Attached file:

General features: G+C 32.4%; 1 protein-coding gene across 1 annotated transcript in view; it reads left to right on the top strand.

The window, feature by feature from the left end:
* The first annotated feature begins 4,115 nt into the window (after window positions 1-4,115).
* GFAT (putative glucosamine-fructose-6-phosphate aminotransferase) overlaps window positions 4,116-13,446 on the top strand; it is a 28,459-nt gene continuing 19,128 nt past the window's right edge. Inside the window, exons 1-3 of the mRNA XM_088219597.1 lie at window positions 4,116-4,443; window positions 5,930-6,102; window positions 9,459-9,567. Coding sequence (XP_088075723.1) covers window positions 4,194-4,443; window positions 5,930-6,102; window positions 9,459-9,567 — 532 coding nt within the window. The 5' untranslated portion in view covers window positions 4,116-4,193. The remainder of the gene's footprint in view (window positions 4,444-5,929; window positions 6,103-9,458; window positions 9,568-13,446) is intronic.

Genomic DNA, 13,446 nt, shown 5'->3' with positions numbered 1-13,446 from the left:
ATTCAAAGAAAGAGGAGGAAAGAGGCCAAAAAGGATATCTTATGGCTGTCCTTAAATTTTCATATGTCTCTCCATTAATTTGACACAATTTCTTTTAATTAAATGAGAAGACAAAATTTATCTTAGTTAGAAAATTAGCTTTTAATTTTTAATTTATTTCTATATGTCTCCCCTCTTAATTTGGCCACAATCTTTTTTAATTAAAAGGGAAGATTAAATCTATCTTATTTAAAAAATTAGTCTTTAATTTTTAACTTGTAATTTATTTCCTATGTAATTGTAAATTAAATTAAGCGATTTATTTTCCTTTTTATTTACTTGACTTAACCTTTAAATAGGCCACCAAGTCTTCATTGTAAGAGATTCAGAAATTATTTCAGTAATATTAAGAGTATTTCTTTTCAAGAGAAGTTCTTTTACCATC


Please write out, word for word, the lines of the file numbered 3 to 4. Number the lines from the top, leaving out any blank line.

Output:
* The first annotated feature begins 4,115 nt into the window (after window positions 1-4,115).
* GFAT (putative glucosamine-fructose-6-phosphate aminotransferase) overlaps window positions 4,116-13,446 on the top strand; it is a 28,459-nt gene continuing 19,128 nt past the window's right edge. Inside the window, exons 1-3 of the mRNA XM_088219597.1 lie at window positions 4,116-4,443; window positions 5,930-6,102; window positions 9,459-9,567. Coding sequence (XP_088075723.1) covers window positions 4,194-4,443; window positions 5,930-6,102; window positions 9,459-9,567 — 532 coding nt within the window. The 5' untranslated portion in view covers window positions 4,116-4,193. The remainder of the gene's footprint in view (window positions 4,444-5,929; window positions 6,103-9,458; window positions 9,568-13,446) is intronic.